US Department of Justice sends a strong message that it will continue to root out fraud involving clinical laboratory owners and operators

Arkansas clinical laboratory owner/operator Billy Joe Taylor has been sentenced to 15 years in federal prison and ordered to pay nearly $30 million in restitution, according to a June 8 press release from the US Attorney’s Office for the Western District of Arkansas.

Taylor pleaded guilty in October of 2022 to conspiracy to commit fraud and money laundering. He and his accomplices submitted $134 million in false or fraudulent claims to Medicare before and during the COVID-19 pandemic.

The claims came from five laboratory companies owned and operated by Taylor and his co-conspirators. All claims centered around respiratory illness tests or urine drug tests that were either not medically necessary or not ordered by medical providers, the DOJ’s press release states.

Taylor’s 15-year sentence in federal prison and huge restitution reinforces the fact that the federal Department of Justice (DOJ) will indict—and convict—owners and managers of clinical laboratory companies accused of healthcare fraud.

Billy Joe Taylor, owner/operator of five clinical laboratories in four states, was sentenced in June to 15 years in prison and ordered to repay nearly $30 million in fraudulent test claims made to Medicare prior to and during the COVID-19 pandemic. This conviction is part of an ongoing campaign against healthcare fraud being conducted by the US Department of Justice. (Photo copyright: Arkansas Democrat-Gazette.)

Details of Taylor Fraud Case

Taylor allegedly obtained private personal and medical data from Medicare beneficiaries and then used that information to submit and resubmit claims to Medicare for diagnostic tests. More than $38 million was received from Medicare on those fraudulent claims, the DOJ noted.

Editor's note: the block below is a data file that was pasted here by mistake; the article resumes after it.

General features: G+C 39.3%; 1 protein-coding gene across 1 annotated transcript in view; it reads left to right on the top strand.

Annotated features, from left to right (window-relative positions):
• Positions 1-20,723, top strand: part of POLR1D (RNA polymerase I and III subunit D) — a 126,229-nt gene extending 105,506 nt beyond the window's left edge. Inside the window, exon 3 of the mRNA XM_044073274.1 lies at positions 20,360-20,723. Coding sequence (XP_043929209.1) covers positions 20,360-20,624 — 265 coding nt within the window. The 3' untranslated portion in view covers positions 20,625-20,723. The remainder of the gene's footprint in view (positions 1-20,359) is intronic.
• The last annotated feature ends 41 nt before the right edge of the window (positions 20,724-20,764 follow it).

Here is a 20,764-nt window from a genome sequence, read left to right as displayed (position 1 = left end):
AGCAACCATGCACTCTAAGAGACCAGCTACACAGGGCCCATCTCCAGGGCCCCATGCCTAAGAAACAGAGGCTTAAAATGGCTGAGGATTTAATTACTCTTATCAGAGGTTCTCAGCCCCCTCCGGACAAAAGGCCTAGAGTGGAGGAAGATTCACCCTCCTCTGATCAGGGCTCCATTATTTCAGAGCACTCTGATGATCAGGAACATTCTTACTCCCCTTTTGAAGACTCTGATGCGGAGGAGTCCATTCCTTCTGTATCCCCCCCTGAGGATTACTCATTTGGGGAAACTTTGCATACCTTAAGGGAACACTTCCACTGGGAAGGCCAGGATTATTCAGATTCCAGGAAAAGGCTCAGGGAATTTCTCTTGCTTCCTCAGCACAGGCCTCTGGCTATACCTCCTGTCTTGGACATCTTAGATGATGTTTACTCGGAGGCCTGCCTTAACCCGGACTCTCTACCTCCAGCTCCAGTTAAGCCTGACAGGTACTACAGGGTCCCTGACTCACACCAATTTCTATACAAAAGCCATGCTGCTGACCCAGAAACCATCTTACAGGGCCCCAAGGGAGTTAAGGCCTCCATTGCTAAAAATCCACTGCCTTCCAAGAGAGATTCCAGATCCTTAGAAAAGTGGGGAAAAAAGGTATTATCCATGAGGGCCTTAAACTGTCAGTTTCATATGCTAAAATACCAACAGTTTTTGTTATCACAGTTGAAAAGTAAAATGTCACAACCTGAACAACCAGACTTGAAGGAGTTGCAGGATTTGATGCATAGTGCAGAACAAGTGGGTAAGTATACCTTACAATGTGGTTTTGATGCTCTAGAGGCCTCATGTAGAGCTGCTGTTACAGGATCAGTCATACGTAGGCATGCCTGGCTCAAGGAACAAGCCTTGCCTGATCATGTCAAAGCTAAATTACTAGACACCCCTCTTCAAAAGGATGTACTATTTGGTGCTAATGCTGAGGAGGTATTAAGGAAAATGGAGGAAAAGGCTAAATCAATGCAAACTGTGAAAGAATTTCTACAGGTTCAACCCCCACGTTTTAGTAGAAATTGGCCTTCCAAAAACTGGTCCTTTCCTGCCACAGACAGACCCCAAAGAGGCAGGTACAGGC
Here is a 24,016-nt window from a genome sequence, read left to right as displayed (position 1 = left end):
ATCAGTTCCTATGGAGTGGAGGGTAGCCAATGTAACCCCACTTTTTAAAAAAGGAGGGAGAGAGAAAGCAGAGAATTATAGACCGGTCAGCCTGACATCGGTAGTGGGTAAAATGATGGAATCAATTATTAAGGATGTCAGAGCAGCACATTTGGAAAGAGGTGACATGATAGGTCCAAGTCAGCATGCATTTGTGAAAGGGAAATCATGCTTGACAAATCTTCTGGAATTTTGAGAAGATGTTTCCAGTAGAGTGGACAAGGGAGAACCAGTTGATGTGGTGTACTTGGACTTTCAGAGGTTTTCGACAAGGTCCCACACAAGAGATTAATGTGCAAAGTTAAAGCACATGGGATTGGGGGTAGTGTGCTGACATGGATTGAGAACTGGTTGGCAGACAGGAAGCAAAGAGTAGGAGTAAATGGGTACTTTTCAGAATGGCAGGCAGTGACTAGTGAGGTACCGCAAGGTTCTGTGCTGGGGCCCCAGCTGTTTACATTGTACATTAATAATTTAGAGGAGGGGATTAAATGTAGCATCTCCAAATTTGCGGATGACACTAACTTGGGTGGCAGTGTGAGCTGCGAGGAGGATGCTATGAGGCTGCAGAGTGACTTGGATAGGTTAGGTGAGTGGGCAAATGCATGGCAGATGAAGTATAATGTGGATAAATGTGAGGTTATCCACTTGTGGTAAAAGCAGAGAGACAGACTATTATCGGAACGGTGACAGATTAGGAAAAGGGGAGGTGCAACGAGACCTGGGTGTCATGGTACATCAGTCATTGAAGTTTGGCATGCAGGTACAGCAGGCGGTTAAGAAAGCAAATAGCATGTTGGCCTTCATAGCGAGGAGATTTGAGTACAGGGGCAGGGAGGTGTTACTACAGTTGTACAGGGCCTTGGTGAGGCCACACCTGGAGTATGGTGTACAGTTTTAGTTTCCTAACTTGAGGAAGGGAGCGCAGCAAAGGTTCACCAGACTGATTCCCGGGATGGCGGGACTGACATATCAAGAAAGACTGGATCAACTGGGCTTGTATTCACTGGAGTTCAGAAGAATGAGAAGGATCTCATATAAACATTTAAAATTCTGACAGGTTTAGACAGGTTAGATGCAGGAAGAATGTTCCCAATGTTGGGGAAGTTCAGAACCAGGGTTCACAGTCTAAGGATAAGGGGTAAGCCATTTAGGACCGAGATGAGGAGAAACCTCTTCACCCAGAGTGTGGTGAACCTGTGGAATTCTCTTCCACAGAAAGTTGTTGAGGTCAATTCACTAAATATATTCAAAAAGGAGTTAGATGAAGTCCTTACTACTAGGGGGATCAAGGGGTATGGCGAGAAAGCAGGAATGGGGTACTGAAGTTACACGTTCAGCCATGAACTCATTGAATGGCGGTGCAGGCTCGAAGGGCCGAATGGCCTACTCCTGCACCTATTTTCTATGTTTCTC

According to an October 2022 DOJ press release, the labs involved in the case included:

In 2021, Taylor claimed innocence and told Arkansas Business that the accusations were “sensationalism-type claims from the government that were completely erroneous and false.”

As a young man, Taylor planned to go into the clinical laboratory field when he was still in high school. He got started by volunteering at his hometown hospital in Stigler, Oklahoma, the Free Library reported. Eventually hired by the hospital to draw blood, run tests, and keep quality control and inspection data, Taylor later moved to other hospitals before partnering in 2009 to start Advanced Laboratory Services (ALS) of Oklahoma City, Oklahoma.

A pulmonary embolism and stroke forced Taylor to sell his share in ALS, and not long after returning as a consultant, his business partner sold the lab company. Taylor joined two people from a Tulsa laboratory to start a new company, acquiring Medtest Laboratories LLC of Hurricane, West Virginia, and Vitas laboratory LLC in 2017. He hoped to compete with national laboratories, earning up to $2 million per month, the Free Library reported.  

Other Clinical Laboratory Testing Fraud Schemes

The DOJ’s aggressive efforts to crack down on healthcare fraud over the past years have produced multiple court cases against clinical laboratory owners, managers, and the doctors who conspire with them. Dark Daily has covered such fraud cases in numerous ebriefings over the years.

In “Southern California Physician and Clinical Laboratory Owners Charged in Federal Crackdown on Pandemic-Related Billing Fraud,” we reported on federal charges that had been brought against a number of physicians and clinical laboratory owners in what the DOJ described as the “largest ever” coordinated nationwide law enforcement effort against COVID-19 pandemic-related healthcare fraud.